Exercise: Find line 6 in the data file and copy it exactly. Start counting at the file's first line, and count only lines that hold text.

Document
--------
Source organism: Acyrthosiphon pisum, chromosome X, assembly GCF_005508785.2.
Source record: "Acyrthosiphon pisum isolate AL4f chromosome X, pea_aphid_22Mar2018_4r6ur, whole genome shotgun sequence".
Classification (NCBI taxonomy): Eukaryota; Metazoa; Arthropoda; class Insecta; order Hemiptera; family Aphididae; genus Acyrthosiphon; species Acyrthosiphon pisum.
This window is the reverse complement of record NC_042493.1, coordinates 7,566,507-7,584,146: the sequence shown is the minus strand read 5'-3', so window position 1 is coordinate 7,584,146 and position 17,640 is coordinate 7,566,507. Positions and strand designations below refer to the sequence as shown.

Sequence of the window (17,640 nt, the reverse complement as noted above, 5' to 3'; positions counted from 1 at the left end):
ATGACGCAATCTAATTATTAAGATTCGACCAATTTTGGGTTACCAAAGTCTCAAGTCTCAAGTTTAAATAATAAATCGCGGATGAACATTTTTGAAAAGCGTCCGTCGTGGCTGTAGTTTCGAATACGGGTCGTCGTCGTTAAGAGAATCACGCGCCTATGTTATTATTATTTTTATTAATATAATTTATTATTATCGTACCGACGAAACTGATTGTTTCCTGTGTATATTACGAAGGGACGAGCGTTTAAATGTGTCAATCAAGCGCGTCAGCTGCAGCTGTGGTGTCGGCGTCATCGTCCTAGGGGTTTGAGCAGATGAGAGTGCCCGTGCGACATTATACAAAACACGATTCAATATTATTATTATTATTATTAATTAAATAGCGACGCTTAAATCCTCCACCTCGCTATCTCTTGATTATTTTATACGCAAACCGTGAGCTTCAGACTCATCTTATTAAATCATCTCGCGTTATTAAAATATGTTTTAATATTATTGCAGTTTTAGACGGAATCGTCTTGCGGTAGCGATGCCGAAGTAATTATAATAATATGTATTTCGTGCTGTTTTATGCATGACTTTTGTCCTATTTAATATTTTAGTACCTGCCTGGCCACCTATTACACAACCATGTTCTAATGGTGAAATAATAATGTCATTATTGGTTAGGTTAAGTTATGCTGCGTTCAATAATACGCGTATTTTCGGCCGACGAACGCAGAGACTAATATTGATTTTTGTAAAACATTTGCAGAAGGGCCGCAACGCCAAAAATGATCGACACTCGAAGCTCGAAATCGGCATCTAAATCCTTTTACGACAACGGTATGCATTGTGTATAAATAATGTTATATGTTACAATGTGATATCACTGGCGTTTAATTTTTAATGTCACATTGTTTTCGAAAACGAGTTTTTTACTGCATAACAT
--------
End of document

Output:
ATGACGCAATCTAATTATTAAGATTCGACCAATTTTGGGTTACCAAAGTCTCAAGTCTCAAGTTTAAATAATAAATCGCGGATGAACATTTTTGAAAAGCGTCCGTCGTGGCTGTAGTTTCGAATACGGGTCGTCGTCGTTAAGAGAATCACGCGCCTATGTTATTATTATTTTTATTAATATAATTTATTATTATCGTACCGACGAAACTGATTGTTTCCTGTGTATATTACGAAGGGACGAGCGTTTAAATGTGTCAATCAAGCGCGTCAGCTGCAGCTGTGGTGTCGGCGTCATCGTCCTAGGGGTTTGAGCAGATGAGAGTGCCCGTGCGACATTATACAAAACACGATTCAATATTATTATTATTATTATTAATTAAATAGCGACGCTTAAATCCTCCACCTCGCTATCTCTTGATTATTTTATACGCAAACCGTGAGCTTCAGACTCATCTTATTAAATCATCTCGCGTTATTAAAATATGTTTTAATATTATTGCAGTTTTAGACGGAATCGTCTTGCGGTAGCGATGCCGAAGTAATTATAATAATATGTATTTCGTGCTGTTTTATGCATGACTTTTGTCCTATTTAATATTTTAGTACCTGCCTGGCCACCTATTACACAACCATGTTCTAATGGTGAAATAATAATGTCATTATTGGTTAGGTTAAGTTATGCTGCGTTCAATAATACGCGTATTTTCGGCCGACGAACGCAGAGACTAATATTGATTTTTGTAAAACATTTGCAGAAGGGCCGCAACGCCAAAAATGATCGACACTCGAAGCTCGAAATCGGCATCTAAATCCTTTTACGACAACGGTATGCATTGTGTATAAATAATGTTATATGTTACAATGTGATATCACTGGCGTTTAATTTTTAATGTCACATTGTTTTCGAAAACGAGTTTTTTACTGCATAACAT